Nigel Farage's Trump-Inspired Revolution in British Politics

What did Nigel Farage learn from the American right? Politico on Brexit Leader Mimicking Trump in Destroying Britain's Center Right

by Sededin Dedovic
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Nigel Farage's Trump-Inspired Revolution in British Politics
© Carl Court / Getty Images

"Here he is. Here’s my Nigel!” Donald Trump beamed when he welcomed one of the first visitors to his office after being elected as President of the United States in 2016, Politico recalls in its analysis. That infamous meeting in November 2016 cemented a lasting alliance between the two most recognizable and divisive figures in Western politics.

The two men have long shared affinities. Both are products of establishment elites who repositioned themselves as political outsiders. Both have overturned received wisdom about the boundaries of respectable politics. And both have been astonishingly successful – despite powerful forces opposing them.

“This is the most resilient and bravest person I have ever met!” Farage beamed to Trump’s supporters at a 2020 re-election rally in Arizona, standing alongside the then-president.

Republican Presidential nominee Donald Trump, right, invites United Kingdom Independence Party leader Nigel Farage to speak duri© Jonathan Bachman / Getty Images

Now, as the extraordinary election campaign in the UK nears its end, Farage is taking a page directly from Trump’s playbook.

His aim is nothing less than to usurp the center-right Conservative Party, one of the oldest and most resilient blocs in the British political system. Farage threw a hand grenade into the UK campaign last month when he announced he would run with the goal of taking votes away from Prime Minister Rishi Sunak’s Tories.

The UK’s first-past-the-post electoral system means that a startup party like Farage’s Reform UK is unlikely to win more than a few parliamentary seats. However, as he gains in the polls, Farage is positioning Reform UK as the “true opposition” to the future Labour government (Labour is expected to win power on July 4).

In this mission, Farage has drawn inspiration not only from Trump but also from a range of radical right-wing forces in the United States and Canada. Even Farage’s party manifesto – launched last week – has an American flavor, renamed the “contract with the people”.

The idea is drawn from the “contract with America” of former U.S. President Newt Gingrich in 1994.

Newt Gingrich© Kevin Dietsch / Getty Images

Admiration is mutual. Gingrich told Politico he welcomes Farage’s appropriation.

“I am honored that he is using it” and noted that Reform UK is not the first foreign party to echo Gingrichian rhetoric. “My favorite was the ‘contract with Mongolia’ in the 1990s,” Gingrich said.

Known for his bombastic speeches

Farage, a Euroskeptic member of the European Parliament for 20 years before Brexit, was known for his bombastic speeches long before Trump successfully ran for the White House. Farage even claims that Trump “learned a lot from me” and that he “watched my speeches in the European Parliament many years before deciding to run”.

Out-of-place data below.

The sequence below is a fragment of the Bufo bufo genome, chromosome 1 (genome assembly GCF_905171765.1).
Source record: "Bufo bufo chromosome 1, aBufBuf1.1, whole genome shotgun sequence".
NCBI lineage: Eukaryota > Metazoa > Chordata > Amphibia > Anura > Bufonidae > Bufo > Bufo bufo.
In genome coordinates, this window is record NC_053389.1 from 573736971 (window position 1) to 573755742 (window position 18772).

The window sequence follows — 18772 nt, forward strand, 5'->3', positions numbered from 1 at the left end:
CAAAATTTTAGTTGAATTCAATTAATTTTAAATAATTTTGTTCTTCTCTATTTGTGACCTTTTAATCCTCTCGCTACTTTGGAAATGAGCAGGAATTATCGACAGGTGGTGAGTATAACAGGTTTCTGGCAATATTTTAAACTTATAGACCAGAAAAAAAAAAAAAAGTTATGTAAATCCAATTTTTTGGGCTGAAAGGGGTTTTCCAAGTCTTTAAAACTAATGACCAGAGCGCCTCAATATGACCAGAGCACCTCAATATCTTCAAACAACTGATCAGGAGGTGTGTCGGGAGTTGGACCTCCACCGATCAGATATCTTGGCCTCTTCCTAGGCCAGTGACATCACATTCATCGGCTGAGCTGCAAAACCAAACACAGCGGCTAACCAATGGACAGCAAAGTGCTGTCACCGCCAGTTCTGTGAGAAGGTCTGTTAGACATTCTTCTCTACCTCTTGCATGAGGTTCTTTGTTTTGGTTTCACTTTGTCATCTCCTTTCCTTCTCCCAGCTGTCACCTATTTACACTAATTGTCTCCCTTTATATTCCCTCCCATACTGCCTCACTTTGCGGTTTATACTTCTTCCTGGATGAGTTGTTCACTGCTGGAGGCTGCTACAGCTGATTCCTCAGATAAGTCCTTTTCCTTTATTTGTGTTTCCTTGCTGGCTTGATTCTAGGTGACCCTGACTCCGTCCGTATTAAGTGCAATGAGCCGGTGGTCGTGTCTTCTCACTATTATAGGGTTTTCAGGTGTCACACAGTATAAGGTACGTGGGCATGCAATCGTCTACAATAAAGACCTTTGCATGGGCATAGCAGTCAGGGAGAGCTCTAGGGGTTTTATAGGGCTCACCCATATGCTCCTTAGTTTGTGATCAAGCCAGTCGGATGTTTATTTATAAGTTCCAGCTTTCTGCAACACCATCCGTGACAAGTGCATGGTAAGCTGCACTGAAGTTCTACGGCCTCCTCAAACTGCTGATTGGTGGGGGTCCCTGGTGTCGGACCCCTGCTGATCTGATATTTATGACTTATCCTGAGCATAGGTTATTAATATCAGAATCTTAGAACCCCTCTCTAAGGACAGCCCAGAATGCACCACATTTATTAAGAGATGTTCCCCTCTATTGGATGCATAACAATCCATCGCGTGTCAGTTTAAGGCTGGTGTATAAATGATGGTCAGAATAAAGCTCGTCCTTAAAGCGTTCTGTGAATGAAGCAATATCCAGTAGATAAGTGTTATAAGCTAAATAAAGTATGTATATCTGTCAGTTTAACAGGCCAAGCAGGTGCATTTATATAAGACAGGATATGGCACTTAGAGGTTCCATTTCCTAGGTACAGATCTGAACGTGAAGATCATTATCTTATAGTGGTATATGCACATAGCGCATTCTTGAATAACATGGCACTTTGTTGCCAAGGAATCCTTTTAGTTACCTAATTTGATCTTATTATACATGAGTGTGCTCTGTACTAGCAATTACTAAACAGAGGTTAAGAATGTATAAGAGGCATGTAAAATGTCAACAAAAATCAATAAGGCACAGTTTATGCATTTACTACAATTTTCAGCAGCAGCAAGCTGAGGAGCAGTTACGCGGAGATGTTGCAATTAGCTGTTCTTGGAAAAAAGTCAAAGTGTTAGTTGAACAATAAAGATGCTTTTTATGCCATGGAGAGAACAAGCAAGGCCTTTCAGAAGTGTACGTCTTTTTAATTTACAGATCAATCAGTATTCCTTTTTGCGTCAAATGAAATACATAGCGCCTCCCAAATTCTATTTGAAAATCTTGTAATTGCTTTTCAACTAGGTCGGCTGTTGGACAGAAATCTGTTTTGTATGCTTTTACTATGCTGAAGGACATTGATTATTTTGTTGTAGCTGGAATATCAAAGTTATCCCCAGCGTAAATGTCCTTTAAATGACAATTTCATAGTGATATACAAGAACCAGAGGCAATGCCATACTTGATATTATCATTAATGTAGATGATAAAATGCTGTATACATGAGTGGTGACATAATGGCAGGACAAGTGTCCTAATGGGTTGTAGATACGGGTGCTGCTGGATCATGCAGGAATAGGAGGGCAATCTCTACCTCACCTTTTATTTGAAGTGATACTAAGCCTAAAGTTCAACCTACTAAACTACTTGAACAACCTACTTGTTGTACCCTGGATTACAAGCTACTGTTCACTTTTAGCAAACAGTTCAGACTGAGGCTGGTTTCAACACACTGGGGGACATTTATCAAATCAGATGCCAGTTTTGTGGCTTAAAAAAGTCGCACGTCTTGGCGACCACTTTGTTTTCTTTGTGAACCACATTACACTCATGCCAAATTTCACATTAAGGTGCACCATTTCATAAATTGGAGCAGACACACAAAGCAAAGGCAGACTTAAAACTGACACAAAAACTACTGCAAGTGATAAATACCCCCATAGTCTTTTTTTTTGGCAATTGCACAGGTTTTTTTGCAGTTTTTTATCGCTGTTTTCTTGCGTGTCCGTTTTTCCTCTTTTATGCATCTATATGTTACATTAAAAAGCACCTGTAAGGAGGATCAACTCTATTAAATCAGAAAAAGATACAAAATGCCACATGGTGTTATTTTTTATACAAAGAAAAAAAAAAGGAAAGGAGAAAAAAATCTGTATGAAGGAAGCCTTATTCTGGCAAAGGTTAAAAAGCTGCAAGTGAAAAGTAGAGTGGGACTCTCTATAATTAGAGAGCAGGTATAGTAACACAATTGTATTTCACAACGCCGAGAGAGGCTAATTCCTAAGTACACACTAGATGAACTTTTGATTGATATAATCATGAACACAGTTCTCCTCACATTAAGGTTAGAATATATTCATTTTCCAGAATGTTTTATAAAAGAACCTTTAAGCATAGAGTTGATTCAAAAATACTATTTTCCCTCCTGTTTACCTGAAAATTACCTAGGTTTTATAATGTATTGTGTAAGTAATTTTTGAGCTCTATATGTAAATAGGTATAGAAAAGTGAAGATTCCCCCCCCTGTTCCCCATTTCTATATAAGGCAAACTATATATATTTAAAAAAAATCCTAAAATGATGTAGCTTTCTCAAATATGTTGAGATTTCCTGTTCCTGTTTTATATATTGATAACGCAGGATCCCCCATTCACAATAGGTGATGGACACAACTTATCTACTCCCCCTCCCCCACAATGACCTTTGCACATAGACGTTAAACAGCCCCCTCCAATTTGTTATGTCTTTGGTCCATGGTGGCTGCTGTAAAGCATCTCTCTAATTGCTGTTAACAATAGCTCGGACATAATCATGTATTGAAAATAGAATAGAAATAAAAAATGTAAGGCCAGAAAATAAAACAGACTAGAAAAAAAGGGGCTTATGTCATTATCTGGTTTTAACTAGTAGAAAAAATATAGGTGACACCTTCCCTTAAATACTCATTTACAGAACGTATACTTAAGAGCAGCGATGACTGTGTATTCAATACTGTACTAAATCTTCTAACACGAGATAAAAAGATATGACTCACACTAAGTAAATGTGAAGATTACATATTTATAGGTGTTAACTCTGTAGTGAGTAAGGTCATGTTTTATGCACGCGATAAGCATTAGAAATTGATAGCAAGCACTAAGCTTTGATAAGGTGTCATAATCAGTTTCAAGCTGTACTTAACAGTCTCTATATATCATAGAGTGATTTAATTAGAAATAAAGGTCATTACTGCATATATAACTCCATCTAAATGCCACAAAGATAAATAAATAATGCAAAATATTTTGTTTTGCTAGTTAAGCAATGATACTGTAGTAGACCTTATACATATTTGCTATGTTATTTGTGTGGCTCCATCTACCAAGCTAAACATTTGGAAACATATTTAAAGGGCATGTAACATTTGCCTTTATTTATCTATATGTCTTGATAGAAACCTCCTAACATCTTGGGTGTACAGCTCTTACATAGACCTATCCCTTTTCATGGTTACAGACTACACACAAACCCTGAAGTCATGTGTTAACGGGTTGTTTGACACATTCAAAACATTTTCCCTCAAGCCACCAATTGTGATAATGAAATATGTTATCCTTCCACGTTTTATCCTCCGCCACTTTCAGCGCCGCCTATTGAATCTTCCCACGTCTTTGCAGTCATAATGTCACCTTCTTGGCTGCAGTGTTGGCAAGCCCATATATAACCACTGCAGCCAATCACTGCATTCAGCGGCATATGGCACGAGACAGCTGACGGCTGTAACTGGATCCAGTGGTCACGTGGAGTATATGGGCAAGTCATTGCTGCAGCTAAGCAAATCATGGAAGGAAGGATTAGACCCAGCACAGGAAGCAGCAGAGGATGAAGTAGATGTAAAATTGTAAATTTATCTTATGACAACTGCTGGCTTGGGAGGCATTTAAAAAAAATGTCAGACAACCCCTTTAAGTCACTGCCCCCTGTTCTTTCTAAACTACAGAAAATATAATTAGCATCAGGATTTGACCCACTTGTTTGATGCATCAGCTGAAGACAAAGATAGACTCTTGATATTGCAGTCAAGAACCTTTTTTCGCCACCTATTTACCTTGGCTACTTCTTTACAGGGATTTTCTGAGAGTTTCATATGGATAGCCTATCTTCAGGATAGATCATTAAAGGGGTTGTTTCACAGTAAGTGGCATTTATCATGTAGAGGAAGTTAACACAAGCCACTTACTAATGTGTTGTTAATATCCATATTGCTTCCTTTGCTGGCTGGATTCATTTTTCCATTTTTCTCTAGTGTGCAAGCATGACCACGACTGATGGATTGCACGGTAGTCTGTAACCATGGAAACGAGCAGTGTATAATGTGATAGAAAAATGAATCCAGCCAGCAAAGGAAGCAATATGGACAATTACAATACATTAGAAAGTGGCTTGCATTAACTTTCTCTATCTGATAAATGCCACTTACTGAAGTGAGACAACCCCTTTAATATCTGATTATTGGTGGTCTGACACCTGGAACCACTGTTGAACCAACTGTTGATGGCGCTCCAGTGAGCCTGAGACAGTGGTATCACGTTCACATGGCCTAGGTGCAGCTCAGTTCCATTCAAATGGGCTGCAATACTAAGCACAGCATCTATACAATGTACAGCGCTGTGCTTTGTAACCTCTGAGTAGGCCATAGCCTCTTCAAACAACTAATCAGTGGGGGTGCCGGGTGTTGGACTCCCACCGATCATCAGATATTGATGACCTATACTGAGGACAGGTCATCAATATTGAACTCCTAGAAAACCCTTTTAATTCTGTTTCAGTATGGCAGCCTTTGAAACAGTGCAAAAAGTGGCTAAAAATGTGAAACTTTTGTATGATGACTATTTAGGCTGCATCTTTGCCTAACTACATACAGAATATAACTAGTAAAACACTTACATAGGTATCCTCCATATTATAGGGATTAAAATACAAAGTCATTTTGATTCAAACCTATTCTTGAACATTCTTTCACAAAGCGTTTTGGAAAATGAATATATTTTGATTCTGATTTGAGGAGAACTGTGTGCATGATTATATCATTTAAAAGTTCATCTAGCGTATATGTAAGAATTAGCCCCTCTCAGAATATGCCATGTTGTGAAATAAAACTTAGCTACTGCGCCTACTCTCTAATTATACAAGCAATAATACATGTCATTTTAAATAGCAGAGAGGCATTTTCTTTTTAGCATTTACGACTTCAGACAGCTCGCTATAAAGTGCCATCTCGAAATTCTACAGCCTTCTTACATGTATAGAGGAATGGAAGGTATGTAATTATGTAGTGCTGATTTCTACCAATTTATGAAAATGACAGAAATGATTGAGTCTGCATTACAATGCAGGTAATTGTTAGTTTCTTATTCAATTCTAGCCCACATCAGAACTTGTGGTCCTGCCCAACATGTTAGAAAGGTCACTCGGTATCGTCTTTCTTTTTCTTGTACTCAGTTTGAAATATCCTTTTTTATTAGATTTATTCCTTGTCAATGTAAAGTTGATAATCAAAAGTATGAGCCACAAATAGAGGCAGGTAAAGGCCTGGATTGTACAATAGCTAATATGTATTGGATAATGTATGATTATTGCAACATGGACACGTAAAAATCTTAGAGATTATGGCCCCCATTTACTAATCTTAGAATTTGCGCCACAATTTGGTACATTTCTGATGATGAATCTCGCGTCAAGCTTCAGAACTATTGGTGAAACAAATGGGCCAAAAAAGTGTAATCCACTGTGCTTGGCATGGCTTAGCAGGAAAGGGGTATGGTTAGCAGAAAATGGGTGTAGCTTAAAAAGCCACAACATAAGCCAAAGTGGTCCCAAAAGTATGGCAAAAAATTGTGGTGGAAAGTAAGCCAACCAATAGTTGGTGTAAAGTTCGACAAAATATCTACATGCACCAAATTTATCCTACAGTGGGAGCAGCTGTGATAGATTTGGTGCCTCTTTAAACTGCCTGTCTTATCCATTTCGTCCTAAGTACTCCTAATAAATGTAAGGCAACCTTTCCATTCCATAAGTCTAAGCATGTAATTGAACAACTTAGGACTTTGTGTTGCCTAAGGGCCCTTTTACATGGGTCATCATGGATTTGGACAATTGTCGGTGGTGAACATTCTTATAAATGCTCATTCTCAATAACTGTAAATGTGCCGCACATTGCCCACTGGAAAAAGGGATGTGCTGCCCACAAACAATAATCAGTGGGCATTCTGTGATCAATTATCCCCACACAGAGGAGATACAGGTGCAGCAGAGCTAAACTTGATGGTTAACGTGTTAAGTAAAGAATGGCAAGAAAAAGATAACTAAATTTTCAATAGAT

However, Farage has recently amplified aspects of his rhetoric that are distinctly Trumpian, dismissing his opponents as naughty and boring. While Trump mocked “Sleepy Joe,” Farage has started to choke whenever he refers to Labour leader Keir Starmer.

Raheem Kassam, a former Farage aide who attended the meeting at Trump Tower in 2016 – and who now edits the right-wing news platform National Pulse – claims that the two leaders have learned a lot from each other.

Farage, he said, absorbed from Trump the “importance of production value, scale – I think you’ve seen that really applied in things post-Brexit, where Nigel has held big rallies with pyrotechnics”.

In the other direction, Kassam said, “there are many people in Trump’s campaign who watched what Nigel does,” citing Trump aide Stephen Miller as someone who relied on elements of Farage’s speeches.

Trump’s inner circle sees Farage as part of the former president’s outer orbit, a group of allies who push Trump’s agenda and defend him publicly on podcasts or other public events. Specifically, Farage is a close ally of former Trump adviser Steve Bannon, who runs the War Room podcast and is currently facing a four-month prison sentence for defying a Congressional subpoena.

Trump and Farage also have a shared history at the Conservative Political Action Conference (CPAC) – an annual meeting of global right-wing activists – where Trump first addressed in 2011, and Farage in 2013.

Farage confounded the audience with criticisms of the European Union but honed his message by 2016, promising a “pushback against the globalists and those who would destroy everything we’ve ever been”. Since then, he has been a regular speaker, and in 2022, he was spotted at a private party after the conference in Dallas.

Farage has also grown close to former Republican presidential hopeful Vivek Ramaswamy. Farage interviewed Ramaswamy on the British right-wing outlet GB News and praised his ideas on the X network.

Takeover Tactics

In the past, Farage’s various right-wing political vehicles – first the UK Independence Party (UKIP), then the Brexit Party, and now Reform UK – have managed to put the Tories in awkward positions.

If Farage wins his first parliamentary seat on July 4, and Reform UK secures a significant share of the vote, it could pave the way for a serious inroad into the Conservative Party.

American Brexit
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